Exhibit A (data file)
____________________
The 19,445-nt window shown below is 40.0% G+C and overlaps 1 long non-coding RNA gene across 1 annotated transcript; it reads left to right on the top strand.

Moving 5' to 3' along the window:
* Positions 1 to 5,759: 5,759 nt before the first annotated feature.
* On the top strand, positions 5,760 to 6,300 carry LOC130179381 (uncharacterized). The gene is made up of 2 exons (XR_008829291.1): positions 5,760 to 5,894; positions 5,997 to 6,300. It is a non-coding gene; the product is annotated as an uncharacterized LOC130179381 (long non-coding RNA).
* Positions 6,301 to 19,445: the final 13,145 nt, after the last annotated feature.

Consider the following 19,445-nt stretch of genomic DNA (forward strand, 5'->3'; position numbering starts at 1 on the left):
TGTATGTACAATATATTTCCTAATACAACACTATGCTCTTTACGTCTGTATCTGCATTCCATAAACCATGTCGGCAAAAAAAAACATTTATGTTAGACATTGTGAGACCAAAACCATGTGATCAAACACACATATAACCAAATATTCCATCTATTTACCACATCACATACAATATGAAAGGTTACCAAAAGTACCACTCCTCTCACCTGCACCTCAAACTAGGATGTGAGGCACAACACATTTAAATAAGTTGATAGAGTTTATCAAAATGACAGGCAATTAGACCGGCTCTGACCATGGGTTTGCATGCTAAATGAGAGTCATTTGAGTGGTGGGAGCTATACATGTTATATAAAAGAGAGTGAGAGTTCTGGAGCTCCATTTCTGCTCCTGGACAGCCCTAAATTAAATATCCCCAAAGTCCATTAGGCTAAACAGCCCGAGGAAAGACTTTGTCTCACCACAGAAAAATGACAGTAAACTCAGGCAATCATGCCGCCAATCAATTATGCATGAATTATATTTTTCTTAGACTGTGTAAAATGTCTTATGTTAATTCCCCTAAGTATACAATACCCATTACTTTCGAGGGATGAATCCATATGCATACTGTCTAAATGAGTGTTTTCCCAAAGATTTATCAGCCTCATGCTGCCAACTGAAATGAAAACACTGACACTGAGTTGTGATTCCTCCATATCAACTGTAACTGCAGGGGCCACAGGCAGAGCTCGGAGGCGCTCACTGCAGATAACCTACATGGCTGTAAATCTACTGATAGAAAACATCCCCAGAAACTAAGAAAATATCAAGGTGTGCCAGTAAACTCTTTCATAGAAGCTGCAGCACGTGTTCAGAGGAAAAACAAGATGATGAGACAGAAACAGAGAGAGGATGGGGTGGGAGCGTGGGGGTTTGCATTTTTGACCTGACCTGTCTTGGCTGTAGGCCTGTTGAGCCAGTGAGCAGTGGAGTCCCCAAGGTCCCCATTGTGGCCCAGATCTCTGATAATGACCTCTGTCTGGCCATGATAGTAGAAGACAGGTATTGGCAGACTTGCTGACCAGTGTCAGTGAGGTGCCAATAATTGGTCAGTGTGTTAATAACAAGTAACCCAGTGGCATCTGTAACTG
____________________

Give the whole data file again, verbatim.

The 19,445-nt window shown below is 40.0% G+C and overlaps 1 long non-coding RNA gene across 1 annotated transcript; it reads left to right on the top strand.

Moving 5' to 3' along the window:
* Positions 1 to 5,759: 5,759 nt before the first annotated feature.
* On the top strand, positions 5,760 to 6,300 carry LOC130179381 (uncharacterized). The gene is made up of 2 exons (XR_008829291.1): positions 5,760 to 5,894; positions 5,997 to 6,300. It is a non-coding gene; the product is annotated as an uncharacterized LOC130179381 (long non-coding RNA).
* Positions 6,301 to 19,445: the final 13,145 nt, after the last annotated feature.

Consider the following 19,445-nt stretch of genomic DNA (forward strand, 5'->3'; position numbering starts at 1 on the left):
TGTATGTACAATATATTTCCTAATACAACACTATGCTCTTTACGTCTGTATCTGCATTCCATAAACCATGTCGGCAAAAAAAAACATTTATGTTAGACATTGTGAGACCAAAACCATGTGATCAAACACACATATAACCAAATATTCCATCTATTTACCACATCACATACAATATGAAAGGTTACCAAAAGTACCACTCCTCTCACCTGCACCTCAAACTAGGATGTGAGGCACAACACATTTAAATAAGTTGATAGAGTTTATCAAAATGACAGGCAATTAGACCGGCTCTGACCATGGGTTTGCATGCTAAATGAGAGTCATTTGAGTGGTGGGAGCTATACATGTTATATAAAAGAGAGTGAGAGTTCTGGAGCTCCATTTCTGCTCCTGGACAGCCCTAAATTAAATATCCCCAAAGTCCATTAGGCTAAACAGCCCGAGGAAAGACTTTGTCTCACCACAGAAAAATGACAGTAAACTCAGGCAATCATGCCGCCAATCAATTATGCATGAATTATATTTTTCTTAGACTGTGTAAAATGTCTTATGTTAATTCCCCTAAGTATACAATACCCATTACTTTCGAGGGATGAATCCATATGCATACTGTCTAAATGAGTGTTTTCCCAAAGATTTATCAGCCTCATGCTGCCAACTGAAATGAAAACACTGACACTGAGTTGTGATTCCTCCATATCAACTGTAACTGCAGGGGCCACAGGCAGAGCTCGGAGGCGCTCACTGCAGATAACCTACATGGCTGTAAATCTACTGATAGAAAACATCCCCAGAAACTAAGAAAATATCAAGGTGTGCCAGTAAACTCTTTCATAGAAGCTGCAGCACGTGTTCAGAGGAAAAACAAGATGATGAGACAGAAACAGAGAGAGGATGGGGTGGGAGCGTGGGGGTTTGCATTTTTGACCTGACCTGTCTTGGCTGTAGGCCTGTTGAGCCAGTGAGCAGTGGAGTCCCCAAGGTCCCCATTGTGGCCCAGATCTCTGATAATGACCTCTGTCTGGCCATGATAGTAGAAGACAGGTATTGGCAGACTTGCTGACCAGTGTCAGTGAGGTGCCAATAATTGGTCAGTGTGTTAATAACAAGTAACCCAGTGGCATCTGTAACTG